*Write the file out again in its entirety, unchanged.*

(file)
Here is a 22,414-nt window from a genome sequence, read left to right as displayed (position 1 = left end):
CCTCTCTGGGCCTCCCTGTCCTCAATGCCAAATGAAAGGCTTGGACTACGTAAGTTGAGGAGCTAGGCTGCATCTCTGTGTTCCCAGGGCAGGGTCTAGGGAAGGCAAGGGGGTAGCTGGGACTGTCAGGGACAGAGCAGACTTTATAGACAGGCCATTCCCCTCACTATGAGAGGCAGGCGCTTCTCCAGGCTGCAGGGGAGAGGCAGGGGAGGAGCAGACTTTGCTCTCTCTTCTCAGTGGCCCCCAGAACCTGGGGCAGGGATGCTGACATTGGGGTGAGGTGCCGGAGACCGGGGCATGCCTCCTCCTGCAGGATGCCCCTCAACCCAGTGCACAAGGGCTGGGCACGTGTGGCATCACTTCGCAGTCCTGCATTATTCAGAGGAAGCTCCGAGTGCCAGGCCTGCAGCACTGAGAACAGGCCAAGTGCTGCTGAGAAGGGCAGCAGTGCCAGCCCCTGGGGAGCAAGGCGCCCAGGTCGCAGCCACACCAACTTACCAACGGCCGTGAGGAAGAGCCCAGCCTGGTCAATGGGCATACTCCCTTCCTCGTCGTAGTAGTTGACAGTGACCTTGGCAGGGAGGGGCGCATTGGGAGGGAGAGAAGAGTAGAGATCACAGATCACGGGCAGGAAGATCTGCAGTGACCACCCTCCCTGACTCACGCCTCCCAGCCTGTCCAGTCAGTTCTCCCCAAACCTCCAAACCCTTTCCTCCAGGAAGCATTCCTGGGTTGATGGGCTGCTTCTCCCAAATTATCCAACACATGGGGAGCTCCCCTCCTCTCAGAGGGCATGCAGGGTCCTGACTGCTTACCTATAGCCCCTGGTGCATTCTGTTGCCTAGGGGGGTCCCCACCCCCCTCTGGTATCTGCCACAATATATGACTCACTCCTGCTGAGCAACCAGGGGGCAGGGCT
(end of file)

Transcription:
Here is a 22,414-nt window from a genome sequence, read left to right as displayed (position 1 = left end):
CCTCTCTGGGCCTCCCTGTCCTCAATGCCAAATGAAAGGCTTGGACTACGTAAGTTGAGGAGCTAGGCTGCATCTCTGTGTTCCCAGGGCAGGGTCTAGGGAAGGCAAGGGGGTAGCTGGGACTGTCAGGGACAGAGCAGACTTTATAGACAGGCCATTCCCCTCACTATGAGAGGCAGGCGCTTCTCCAGGCTGCAGGGGAGAGGCAGGGGAGGAGCAGACTTTGCTCTCTCTTCTCAGTGGCCCCCAGAACCTGGGGCAGGGATGCTGACATTGGGGTGAGGTGCCGGAGACCGGGGCATGCCTCCTCCTGCAGGATGCCCCTCAACCCAGTGCACAAGGGCTGGGCACGTGTGGCATCACTTCGCAGTCCTGCATTATTCAGAGGAAGCTCCGAGTGCCAGGCCTGCAGCACTGAGAACAGGCCAAGTGCTGCTGAGAAGGGCAGCAGTGCCAGCCCCTGGGGAGCAAGGCGCCCAGGTCGCAGCCACACCAACTTACCAACGGCCGTGAGGAAGAGCCCAGCCTGGTCAATGGGCATACTCCCTTCCTCGTCGTAGTAGTTGACAGTGACCTTGGCAGGGAGGGGCGCATTGGGAGGGAGAGAAGAGTAGAGATCACAGATCACGGGCAGGAAGATCTGCAGTGACCACCCTCCCTGACTCACGCCTCCCAGCCTGTCCAGTCAGTTCTCCCCAAACCTCCAAACCCTTTCCTCCAGGAAGCATTCCTGGGTTGATGGGCTGCTTCTCCCAAATTATCCAACACATGGGGAGCTCCCCTCCTCTCAGAGGGCATGCAGGGTCCTGACTGCTTACCTATAGCCCCTGGTGCATTCTGTTGCCTAGGGGGGTCCCCACCCCCCTCTGGTATCTGCCACAATATATGACTCACTCCTGCTGAGCAACCAGGGGGCAGGGCT